On Friday morning, the Kansas Supreme Court hears arguments in a school funding case that's gone on for years and could lead to the Legislature being ordered to spend hundreds of millions of dollars more on public education.
Here are some of the most commonly asked questions about the case, and some of the history.
I can't remember a time when there wasn't a school funding court case in Kansas. Why is that?
It's because there has been school funding litigation in the state going back to 1972. That's when a Johnson County court found the education funding system unconstitutional. The Legislature responded by passing the School District Equalization Act (SDEA). A district court ruled in 1991 that the Kansas Constitution mandated that the Legislature give all students "an educational opportunity equal to that owed every other child.” In other words, an equal education for all.
In 1992 lawmakers passed the School District Finance and Quality Performance Act (SDFQPA) which put the bulk of school finance in the hands of the state rather than at the local level.
Then what happened?
In 2001 some school districts successfully challenged the SDFQPA, claiming the state was underfunding some portions of the funding formula. The case is called Montoy v. State. After a trial and appeal, the state Supreme Court upheld the ruling and ordered the Legislature in 2004 to spend more on public education.
So that was the end of it, right?
Hardly. Lawmakers responded to the court order by allocating money for schools, but not enough. In 2005 the school districts in the case returned to court and the justices quickly ordered the Legislature to put another $290 million into the funding formula. Based on a study by the state, the high court still had concerns that education was being underfunded. In the 2006 session, lawmakers appropriated another $466 million to be spent over the next three years. For now, the court was satisfied.
What do you mean, "for now?"
So by 2010 the Legislature cut most state spending because of the recession, including per pupil state aid. This did not sit well with dozens of school districts across Kansas, so they went back to court and asked to reopen the Montoy case. The high court said no to that, but a brand new case was filed in November 2010. That one is called Gannon v. State of Kansas and alleged again that the Legislature's funding of public education was unconstitutional. Almost five years to the day later, we're back at the state Supreme Court.
By the way, who is Gannon?
It's Luke Gannon, a student in Wichita and one of 32 named plaintiffs in the case. Like all court cases, it takes its name from that of the first plaintiff in the complaint.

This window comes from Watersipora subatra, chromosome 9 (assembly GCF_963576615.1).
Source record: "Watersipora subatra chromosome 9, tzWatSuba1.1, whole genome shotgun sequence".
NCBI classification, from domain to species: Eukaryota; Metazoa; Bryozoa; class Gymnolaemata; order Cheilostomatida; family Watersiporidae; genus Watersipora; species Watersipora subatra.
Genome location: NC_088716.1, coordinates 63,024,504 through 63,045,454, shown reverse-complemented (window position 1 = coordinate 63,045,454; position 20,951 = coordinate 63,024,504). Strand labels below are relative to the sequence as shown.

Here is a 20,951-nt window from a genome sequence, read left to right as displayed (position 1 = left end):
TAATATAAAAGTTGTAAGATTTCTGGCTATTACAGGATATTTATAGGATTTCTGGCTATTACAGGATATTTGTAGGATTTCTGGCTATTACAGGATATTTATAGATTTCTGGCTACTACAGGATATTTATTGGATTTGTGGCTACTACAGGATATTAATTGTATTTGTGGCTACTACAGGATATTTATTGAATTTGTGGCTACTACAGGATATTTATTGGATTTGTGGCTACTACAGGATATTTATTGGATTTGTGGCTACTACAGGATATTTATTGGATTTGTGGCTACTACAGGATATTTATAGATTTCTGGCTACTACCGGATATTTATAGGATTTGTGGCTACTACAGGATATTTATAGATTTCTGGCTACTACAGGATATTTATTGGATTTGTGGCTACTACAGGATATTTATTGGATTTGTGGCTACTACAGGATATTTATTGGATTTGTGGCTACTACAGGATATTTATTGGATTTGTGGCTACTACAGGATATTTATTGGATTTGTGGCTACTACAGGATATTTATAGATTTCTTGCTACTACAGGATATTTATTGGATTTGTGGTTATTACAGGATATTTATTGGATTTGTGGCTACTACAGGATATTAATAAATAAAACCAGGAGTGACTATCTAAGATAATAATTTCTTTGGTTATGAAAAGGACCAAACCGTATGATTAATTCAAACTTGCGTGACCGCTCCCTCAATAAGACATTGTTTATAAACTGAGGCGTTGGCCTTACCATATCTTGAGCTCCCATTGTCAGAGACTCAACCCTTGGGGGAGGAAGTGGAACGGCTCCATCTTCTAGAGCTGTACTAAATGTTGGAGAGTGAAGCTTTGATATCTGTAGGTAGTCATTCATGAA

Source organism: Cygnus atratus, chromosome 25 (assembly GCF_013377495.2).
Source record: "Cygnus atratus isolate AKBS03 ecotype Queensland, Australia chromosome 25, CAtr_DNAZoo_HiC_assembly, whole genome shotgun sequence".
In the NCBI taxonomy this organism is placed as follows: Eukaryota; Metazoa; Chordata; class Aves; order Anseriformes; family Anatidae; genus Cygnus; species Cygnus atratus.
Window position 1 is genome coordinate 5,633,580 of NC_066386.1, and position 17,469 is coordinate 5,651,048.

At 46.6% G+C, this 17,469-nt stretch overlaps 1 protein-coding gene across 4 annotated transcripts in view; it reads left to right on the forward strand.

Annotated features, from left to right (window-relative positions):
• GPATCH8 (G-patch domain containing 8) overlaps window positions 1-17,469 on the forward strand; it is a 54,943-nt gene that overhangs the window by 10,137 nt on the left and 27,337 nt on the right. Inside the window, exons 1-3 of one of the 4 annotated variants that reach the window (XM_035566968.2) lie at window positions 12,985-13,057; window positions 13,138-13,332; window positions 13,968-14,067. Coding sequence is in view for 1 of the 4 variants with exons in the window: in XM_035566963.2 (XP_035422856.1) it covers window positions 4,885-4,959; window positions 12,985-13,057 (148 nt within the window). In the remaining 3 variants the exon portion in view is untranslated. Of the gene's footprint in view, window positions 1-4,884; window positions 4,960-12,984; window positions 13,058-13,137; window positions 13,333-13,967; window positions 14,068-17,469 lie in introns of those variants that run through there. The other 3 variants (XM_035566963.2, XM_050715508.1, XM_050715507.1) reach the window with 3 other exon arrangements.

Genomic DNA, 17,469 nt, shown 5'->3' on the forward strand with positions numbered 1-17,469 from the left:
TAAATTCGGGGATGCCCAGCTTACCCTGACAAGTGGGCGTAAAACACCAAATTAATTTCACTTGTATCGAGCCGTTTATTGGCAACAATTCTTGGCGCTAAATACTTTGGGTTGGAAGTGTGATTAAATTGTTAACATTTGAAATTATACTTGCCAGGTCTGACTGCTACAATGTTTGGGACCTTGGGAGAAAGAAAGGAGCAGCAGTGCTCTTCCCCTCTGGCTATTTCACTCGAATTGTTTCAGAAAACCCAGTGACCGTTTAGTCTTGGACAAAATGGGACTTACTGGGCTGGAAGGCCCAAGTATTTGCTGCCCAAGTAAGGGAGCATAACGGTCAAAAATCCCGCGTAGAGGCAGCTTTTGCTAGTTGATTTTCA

What are the issues?
There are two: equalization and adequacy, and they've been combined into the current case. Under the Kansas Constitution, the state is required to provide the same educational opportunity to all children in the state. Your chance for a good education should be the same in a wealthy school district or a poor one. The Gannon lawsuit charged, and a lower court has ruled, that the Legislature has failed to provide that equal funding. The trial court suggested it may take another $50 million to attain equalization.
Adequacy is a little trickier. Article 6 of the state Constitution is quite clear about the state's obligation to fund public education. But the high court found an "adequacy component" in that clause, and to judge adequacy the court adopted the Rose standards.
Wait. Who the heck is Rose?
That's a whole other post, but suffice it to say it comes from a 1989 Kentucky Supreme Court case that spelled out, in somewhat vague terms, what constitutes an adequate education. Rose has been adopted by five other state supreme courts.
What's at stake with the adequacy issue?
A lot more money. The trial court did not put a specific dollar amount on how much it would cost for the state to meet the Rose standards but suggested it could be more than $500 million. The high court has split the case in two. The Friday arguments will only deal with equity. A ruling is expected sometime after the new year.
In what many believe is a nod to the contentious politics surrounding school funding, the justices will deal with adequacy later. The first briefs are due Nov. 23, with oral arguments set for next spring, probably after the Legislative session.
Since this is education in Kansas, there must be politics.
Plenty. Last year, many observers believe lawmakers passed the block grant funding scheme to head off the court case. Some legislators believed that if the previous school funding formula, which had been found unconstitutional, was dead, the court challenge could not continue. The courts thought otherwise, so the case continues.
Conservatives have charged for years that the Supreme Court has no business saying how much should be spent on education. Some have even said the Legislature should ignore any ruling that requires more spending, which would trigger a constitutional crisis. This could also become an issue in legislative elections next year in the state, with conservatives campaigning for a change in the way Supreme Court justices are chosen.